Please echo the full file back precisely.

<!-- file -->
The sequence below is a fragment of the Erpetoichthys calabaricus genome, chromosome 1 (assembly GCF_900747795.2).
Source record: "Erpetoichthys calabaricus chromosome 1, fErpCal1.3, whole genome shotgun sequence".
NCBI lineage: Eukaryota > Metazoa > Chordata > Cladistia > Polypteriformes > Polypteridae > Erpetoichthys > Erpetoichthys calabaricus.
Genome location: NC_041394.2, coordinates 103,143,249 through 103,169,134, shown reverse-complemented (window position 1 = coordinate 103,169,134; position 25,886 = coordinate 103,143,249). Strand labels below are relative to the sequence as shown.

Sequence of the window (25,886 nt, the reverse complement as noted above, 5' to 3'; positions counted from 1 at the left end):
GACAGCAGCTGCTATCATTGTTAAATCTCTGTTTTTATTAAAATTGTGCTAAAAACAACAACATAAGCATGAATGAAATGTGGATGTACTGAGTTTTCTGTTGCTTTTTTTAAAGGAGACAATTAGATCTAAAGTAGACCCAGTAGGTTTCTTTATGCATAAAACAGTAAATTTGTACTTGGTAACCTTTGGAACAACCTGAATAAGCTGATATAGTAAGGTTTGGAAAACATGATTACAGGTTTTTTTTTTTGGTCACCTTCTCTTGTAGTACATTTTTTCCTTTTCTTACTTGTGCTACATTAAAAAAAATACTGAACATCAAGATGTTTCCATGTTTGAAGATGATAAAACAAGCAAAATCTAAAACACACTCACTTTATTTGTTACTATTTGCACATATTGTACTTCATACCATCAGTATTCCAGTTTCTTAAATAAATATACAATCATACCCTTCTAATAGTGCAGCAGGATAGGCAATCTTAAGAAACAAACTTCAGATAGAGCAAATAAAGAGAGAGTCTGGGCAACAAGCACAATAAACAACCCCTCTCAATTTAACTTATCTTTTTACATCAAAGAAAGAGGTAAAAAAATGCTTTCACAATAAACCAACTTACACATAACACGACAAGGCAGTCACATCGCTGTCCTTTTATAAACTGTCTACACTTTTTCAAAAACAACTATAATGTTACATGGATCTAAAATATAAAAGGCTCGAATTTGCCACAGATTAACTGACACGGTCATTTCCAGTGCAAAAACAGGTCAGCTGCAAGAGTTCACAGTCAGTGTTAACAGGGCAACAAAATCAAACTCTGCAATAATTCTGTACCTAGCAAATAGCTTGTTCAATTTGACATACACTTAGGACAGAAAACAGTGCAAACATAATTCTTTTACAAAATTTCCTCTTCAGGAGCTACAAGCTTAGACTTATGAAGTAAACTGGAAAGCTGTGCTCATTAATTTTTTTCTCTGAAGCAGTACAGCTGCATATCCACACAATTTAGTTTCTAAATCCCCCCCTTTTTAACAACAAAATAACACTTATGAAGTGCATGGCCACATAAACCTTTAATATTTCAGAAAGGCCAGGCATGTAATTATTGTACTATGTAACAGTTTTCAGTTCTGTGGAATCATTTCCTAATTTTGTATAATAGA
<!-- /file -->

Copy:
The sequence below is a fragment of the Erpetoichthys calabaricus genome, chromosome 1 (assembly GCF_900747795.2).
Source record: "Erpetoichthys calabaricus chromosome 1, fErpCal1.3, whole genome shotgun sequence".
NCBI lineage: Eukaryota > Metazoa > Chordata > Cladistia > Polypteriformes > Polypteridae > Erpetoichthys > Erpetoichthys calabaricus.
Genome location: NC_041394.2, coordinates 103,143,249 through 103,169,134, shown reverse-complemented (window position 1 = coordinate 103,169,134; position 25,886 = coordinate 103,143,249). Strand labels below are relative to the sequence as shown.

Sequence of the window (25,886 nt, the reverse complement as noted above, 5' to 3'; positions counted from 1 at the left end):
GACAGCAGCTGCTATCATTGTTAAATCTCTGTTTTTATTAAAATTGTGCTAAAAACAACAACATAAGCATGAATGAAATGTGGATGTACTGAGTTTTCTGTTGCTTTTTTTAAAGGAGACAATTAGATCTAAAGTAGACCCAGTAGGTTTCTTTATGCATAAAACAGTAAATTTGTACTTGGTAACCTTTGGAACAACCTGAATAAGCTGATATAGTAAGGTTTGGAAAACATGATTACAGGTTTTTTTTTTTGGTCACCTTCTCTTGTAGTACATTTTTTCCTTTTCTTACTTGTGCTACATTAAAAAAAATACTGAACATCAAGATGTTTCCATGTTTGAAGATGATAAAACAAGCAAAATCTAAAACACACTCACTTTATTTGTTACTATTTGCACATATTGTACTTCATACCATCAGTATTCCAGTTTCTTAAATAAATATACAATCATACCCTTCTAATAGTGCAGCAGGATAGGCAATCTTAAGAAACAAACTTCAGATAGAGCAAATAAAGAGAGAGTCTGGGCAACAAGCACAATAAACAACCCCTCTCAATTTAACTTATCTTTTTACATCAAAGAAAGAGGTAAAAAAATGCTTTCACAATAAACCAACTTACACATAACACGACAAGGCAGTCACATCGCTGTCCTTTTATAAACTGTCTACACTTTTTCAAAAACAACTATAATGTTACATGGATCTAAAATATAAAAGGCTCGAATTTGCCACAGATTAACTGACACGGTCATTTCCAGTGCAAAAACAGGTCAGCTGCAAGAGTTCACAGTCAGTGTTAACAGGGCAACAAAATCAAACTCTGCAATAATTCTGTACCTAGCAAATAGCTTGTTCAATTTGACATACACTTAGGACAGAAAACAGTGCAAACATAATTCTTTTACAAAATTTCCTCTTCAGGAGCTACAAGCTTAGACTTATGAAGTAAACTGGAAAGCTGTGCTCATTAATTTTTTTCTCTGAAGCAGTACAGCTGCATATCCACACAATTTAGTTTCTAAATCCCCCCCTTTTTAACAACAAAATAACACTTATGAAGTGCATGGCCACATAAACCTTTAATATTTCAGAAAGGCCAGGCATGTAATTATTGTACTATGTAACAGTTTTCAGTTCTGTGGAATCATTTCCTAATTTTGTATAATAGA